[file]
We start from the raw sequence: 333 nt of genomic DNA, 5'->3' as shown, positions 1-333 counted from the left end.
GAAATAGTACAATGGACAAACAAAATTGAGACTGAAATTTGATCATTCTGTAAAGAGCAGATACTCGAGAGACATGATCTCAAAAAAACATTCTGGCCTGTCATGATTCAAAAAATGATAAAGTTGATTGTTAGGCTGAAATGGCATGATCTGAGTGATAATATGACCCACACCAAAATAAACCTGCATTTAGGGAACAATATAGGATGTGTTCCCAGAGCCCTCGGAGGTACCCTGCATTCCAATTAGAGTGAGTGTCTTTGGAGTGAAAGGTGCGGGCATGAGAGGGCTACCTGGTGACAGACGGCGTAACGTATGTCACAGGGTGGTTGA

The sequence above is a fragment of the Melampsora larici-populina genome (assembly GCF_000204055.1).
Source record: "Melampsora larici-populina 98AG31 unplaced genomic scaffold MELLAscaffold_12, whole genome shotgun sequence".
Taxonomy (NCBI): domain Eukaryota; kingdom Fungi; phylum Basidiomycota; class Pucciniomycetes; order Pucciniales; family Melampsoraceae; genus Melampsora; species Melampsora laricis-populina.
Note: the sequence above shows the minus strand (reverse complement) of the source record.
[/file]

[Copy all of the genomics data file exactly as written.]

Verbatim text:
We start from the raw sequence: 333 nt of genomic DNA, 5'->3' as shown, positions 1-333 counted from the left end.
GAAATAGTACAATGGACAAACAAAATTGAGACTGAAATTTGATCATTCTGTAAAGAGCAGATACTCGAGAGACATGATCTCAAAAAAACATTCTGGCCTGTCATGATTCAAAAAATGATAAAGTTGATTGTTAGGCTGAAATGGCATGATCTGAGTGATAATATGACCCACACCAAAATAAACCTGCATTTAGGGAACAATATAGGATGTGTTCCCAGAGCCCTCGGAGGTACCCTGCATTCCAATTAGAGTGAGTGTCTTTGGAGTGAAAGGTGCGGGCATGAGAGGGCTACCTGGTGACAGACGGCGTAACGTATGTCACAGGGTGGTTGA

The sequence above is a fragment of the Melampsora larici-populina genome (assembly GCF_000204055.1).
Source record: "Melampsora larici-populina 98AG31 unplaced genomic scaffold MELLAscaffold_12, whole genome shotgun sequence".
Taxonomy (NCBI): domain Eukaryota; kingdom Fungi; phylum Basidiomycota; class Pucciniomycetes; order Pucciniales; family Melampsoraceae; genus Melampsora; species Melampsora laricis-populina.
Note: the sequence above shows the minus strand (reverse complement) of the source record.